Making the right decision doesn’t have to be a trial by fire. Let’s look outside of UX to a place where there is a long-established skill set and model for determining truth that supports decision making and sets precedents. Where else is the truth sought using subjective and well-informed reasoning, supported by facts, amongst strong opinions in complex social and business contexts? What about referencing English law for insight on how project teams can collaborate to overcome the challenges and biases associated with participation of multiple roles and perspectives (see Figure 1)?
English law has been in existence since the twelfth century. It’s been exported to most Commonwealth countries, and remains part of United States’ law as well. The essence of English common law is that it is made by judges sitting in courts, applying their common sense and knowledge of legal precedent to the facts of the case in consideration. Sound familiar?
The New Product as the Plaintiff
The new design can be considered the plaintiff. It might be a proposed new landing page or a site redesign. It is the party that is bringing the challenge. The project itself is the proponent for comparing the existing design to the new design. If a ruling is made in favor of the plaintiff, this changes the status quo, sets numerous precedents in an organization, and commits resources.
The Existing or Competitor Product as the Defendant
In many cases the existing product is defending its incumbent position under challenge from the plaintiff. In competitive analysis it is the competitor product that is under scrutiny in the case. When considering competitors, it can be easier for the product team to dismiss them as less worthwhile, but when the team has already invested significant effort in their own plaintiff, their objectivity is compromised by their engagement with the new product.
The Product Manager as the Judge or Magistrate
The product manager executes the decisions that affect the product’s development and sets precedents using the evidence presented, or the verdict that has been reached. UX insight is a key source of this evidence in a customer-centric organization. Judges and product managers both have the discretion to set aside their jury’s verdict in certain circumstances.
Stakeholder Observers as the Jury
Unlike English law, UX jury selection should not involve the random element intended to ensure a range of society’s perspectives. The jury, at a usability or stakeholder review, should comprise a range of skills from the project team including, at a minimum, one User Interface (UI) designer and one business or systems analyst. This minimum requirement is necessary to avoid any bias toward a business or design perspective, or opinion related to observations and interpretations.
UX Observer/Notetaker as the Expert Witness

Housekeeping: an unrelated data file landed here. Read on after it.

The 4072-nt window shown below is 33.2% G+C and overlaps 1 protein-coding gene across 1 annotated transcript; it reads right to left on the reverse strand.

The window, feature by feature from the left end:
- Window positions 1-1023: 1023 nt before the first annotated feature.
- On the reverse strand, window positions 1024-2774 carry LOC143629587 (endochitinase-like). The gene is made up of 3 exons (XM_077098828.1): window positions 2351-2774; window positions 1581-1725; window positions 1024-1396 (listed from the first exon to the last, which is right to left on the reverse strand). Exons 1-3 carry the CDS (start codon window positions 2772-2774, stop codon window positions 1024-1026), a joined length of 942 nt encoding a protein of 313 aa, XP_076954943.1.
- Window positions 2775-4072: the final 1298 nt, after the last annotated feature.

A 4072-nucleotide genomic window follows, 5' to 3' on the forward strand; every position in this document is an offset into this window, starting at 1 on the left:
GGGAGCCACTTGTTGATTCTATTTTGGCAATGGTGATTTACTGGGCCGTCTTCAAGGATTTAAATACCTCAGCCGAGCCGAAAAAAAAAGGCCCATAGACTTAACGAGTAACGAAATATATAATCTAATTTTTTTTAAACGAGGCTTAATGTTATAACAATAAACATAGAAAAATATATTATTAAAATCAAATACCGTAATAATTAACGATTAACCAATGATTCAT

If the UX role in the observation room is confined solely to taking notes and does not extend to managing stakeholder observers, this person does little more than the job of the court reporter, the person who records all courtroom proceedings. Product development doesn’t normally afford days of deliberation following the study, so decision making requires optimization. Mentoring non-UX colleagues in the observation room, as expert witnesses bring expertise to a trial, maximizes the value you can obtain from every session by leveraging a process of sharing and discussing observations and viewpoints prior to a findings workshop, presentation, or report.
Participants as the Witnesses
Usability participants play a key role in evaluating the effectiveness of a design. They are like the witnesses who take the stand and tell the truth, but not always the whole truth. UX practitioners are well aware of the Hawthorne effect, incentive effects, and other biases that require us to critically consider the respondents’ feedback.
UX Facilitator as the Lawyer
Without the facilitation of a lawyer, many witnesses on the stand would be unable to sufficiently articulate relevant points in the time they are allotted. The facilitator is an expert at asking the right questions to elicit helpful and pointed feedback in a limited timeframe. At the close of proceedings and at key points throughout the trial, the lawyer sums up proceedings in key themes and recites the details that are most relevant to the case.
Applying a variety of perspectives from multi-disciplinary team members to projects generally produces a positive outcome, à la “We are greater than the sum of our parts.” Isn’t this the driver behind collaboration? However, when working with overlapping skill sets and personality types, it can be a challenge to achieve a good, working balance. Using English law and the structure of a courtroom as a metaphor, we can explore how the roles in the long-established practice of law provide a useful mental model for mentoring colleagues and enabling UX maturity, while seeking to maintain a collaborative balance in projects.
What’s your verdict?
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